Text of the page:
Financial Times writer Susannah Savage reported yesterday that, "The price of corn has tumbled to a three-year low as supplies from the US and Brazil surge while demand stagnates, helping…
DTN writer Russ Quinn reported last week that, “Retail fertilizer continues to shift lower, according to prices tracked by DTN for the first full week of April 2023. The trend has been in place since the beginning of the year.
“Seven of the eight major fertilizer prices are lower compared to last month. DTN designates a significant move as anything 5% or more.
“Anhydrous leads the way lower once again. The nitrogen fertilizer was 5% less expensive compared to last month and had an average price of $1,002/ton.”
“Six fertilizers were all just slightly lower compared to last month. DAP had an average price of $818/ton, MAP $809/ton, potash $642/ton, urea $625/ton, UAN28 $423/ton and UAN32 $507/ton,” the DTN article said.
Quinn added that, “All fertilizers are now double digits lower compared to one year ago. 10-34-0 is 18% less expensive, DAP is 21% lower, MAP is 23% less expensive, potash is 27% lower, UAN32 is 31% less expensive, UAN28 is 33% lower, anhydrous is 35% less expensive and urea is 39% lower compared to a year prior.”
Elsewhere, Jinjoo Lee reported in Saturday’s Wall Street Journal that, “Potash, a potassium-based fertilizer mined from the ground, came into sharp focus last year when prices reached record highs following supply disruptions from Belarus and Russia. Some see it as a key commodity not just for agricultural production but also combating global warming.
“Now potash producers elsewhere—most notably in Canada—are seeing an opportunity to grab market share. BHP, the world’s largest miner, sees the fertilizer as one of the keys to its future. Will their potash bets pay off?”
The Journal article explained that, “Potash prices in Brazil, the world’s largest importer of the fertilizer, spiked to a record high of $1,180 a ton in April 2022, 250% above the trailing-five-year average. That was quite the reversal for potash prices, which had been stuck in a rut for at least a decade because of a capacity glut. The supply disruptions from Belarus and Russia, which together typically produce 40% of the world’s potash, were to blame. Both the U.S. and the European Union started imposing sanctions on Belarus’ state-run potash producer in 2021 following a disputed presidential election, and they tightened those restrictions in 2022 in response to Belarus’ involvement in Russia’s invasion of Ukraine. On top of that, Lithuania started banning the transport of Belarusian potash last year, eliminating a key export route. Belarusian exports were down by about 70% last year, according to an estimate from analyst Allan Pickett of S&P Global Commodity Insights. And while there were no direct sanctions imposed on Russian potash, restrictions on export-enabling activities such as banking and shipping have affected supply from there.”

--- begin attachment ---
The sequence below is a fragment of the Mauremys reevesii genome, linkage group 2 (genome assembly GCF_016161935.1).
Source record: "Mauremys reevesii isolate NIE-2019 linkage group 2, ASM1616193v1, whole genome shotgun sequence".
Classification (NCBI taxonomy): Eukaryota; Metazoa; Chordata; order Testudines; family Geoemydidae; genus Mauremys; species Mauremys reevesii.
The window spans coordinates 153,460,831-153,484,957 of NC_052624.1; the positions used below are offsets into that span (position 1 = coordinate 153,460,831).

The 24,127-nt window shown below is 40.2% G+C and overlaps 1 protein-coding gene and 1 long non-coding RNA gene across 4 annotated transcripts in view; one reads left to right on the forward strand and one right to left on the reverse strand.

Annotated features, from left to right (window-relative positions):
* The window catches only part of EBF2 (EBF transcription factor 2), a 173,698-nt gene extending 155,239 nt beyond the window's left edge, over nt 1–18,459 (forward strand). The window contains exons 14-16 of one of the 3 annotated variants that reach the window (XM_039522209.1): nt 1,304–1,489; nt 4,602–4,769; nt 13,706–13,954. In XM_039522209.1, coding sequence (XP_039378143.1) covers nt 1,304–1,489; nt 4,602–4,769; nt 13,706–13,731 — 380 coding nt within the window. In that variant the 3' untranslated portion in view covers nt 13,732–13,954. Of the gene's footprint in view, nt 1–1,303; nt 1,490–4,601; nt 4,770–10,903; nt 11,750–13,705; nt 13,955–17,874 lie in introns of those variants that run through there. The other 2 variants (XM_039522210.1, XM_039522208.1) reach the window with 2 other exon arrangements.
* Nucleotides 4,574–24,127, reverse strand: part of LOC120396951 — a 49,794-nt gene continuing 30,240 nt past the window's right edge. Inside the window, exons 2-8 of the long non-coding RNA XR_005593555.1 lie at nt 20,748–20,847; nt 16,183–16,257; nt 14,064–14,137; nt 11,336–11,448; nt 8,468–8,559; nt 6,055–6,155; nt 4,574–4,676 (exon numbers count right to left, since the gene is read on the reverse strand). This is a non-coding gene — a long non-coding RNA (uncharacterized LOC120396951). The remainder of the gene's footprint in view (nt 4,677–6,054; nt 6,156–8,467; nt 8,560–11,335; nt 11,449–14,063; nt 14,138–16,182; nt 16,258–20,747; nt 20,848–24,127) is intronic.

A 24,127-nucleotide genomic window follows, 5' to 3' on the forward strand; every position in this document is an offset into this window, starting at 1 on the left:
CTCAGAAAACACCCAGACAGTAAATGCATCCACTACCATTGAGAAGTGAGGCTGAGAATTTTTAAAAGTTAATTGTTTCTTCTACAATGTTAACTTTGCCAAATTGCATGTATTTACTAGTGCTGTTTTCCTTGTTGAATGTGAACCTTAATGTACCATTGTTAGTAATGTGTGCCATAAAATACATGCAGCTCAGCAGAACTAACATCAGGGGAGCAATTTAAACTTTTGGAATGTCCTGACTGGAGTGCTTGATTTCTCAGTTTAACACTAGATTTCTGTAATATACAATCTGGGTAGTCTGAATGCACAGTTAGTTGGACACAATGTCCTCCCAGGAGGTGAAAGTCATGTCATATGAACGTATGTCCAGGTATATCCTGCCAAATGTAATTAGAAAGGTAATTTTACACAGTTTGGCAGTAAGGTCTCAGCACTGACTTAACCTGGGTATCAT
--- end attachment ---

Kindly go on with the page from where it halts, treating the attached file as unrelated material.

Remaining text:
Lee pointed out that, “Potash prices have moderated considerably since then, partly because some potash buyers stockpiled it last year when it wasn’t clear how disrupted Russian potash supply would be, according to analyst Humphrey Knight at CRU Group. Still, prices today are about 28% above the 10-year average preceding Russia’s invasion of Ukraine.
“That’s what’s driving miners elsewhere to increase production, including in Canada, which typically accounts for about 30% of potash production. Nutrien, the world’s largest producer of potash, has said it plans to ramp up its operating production capacity in Saskatchewan to 18 million tons a year by 2026 from 15 million tons today. In a typical year, the world uses about 70 million tons of potash. Mining giant BHP plans to spend $5.7 billion on its inaugural potash mine in Saskatchewan, which has an initial capacity target of 4.35 million tons a year and a startup date of 2026.”
Saturday’s article added that, “It is tough to predict how potash demand will actually play out this year. Crop prices are elevated, with corn and soybean prices roughly 46% and 33% above their respective 10-year averages, which should encourage farmers to maximize yield and drive up fertilizer demand.”
Meanwhile, in its weekly Grain Transportation Report last week, the USDA’s Agricultural Marketing Service indicated that, “For the week ending April 10, the U.S. average diesel fuel price decreased 0.7 cents from the previous week to $4.098 per gallon, 97.5 cents below the same week last year.”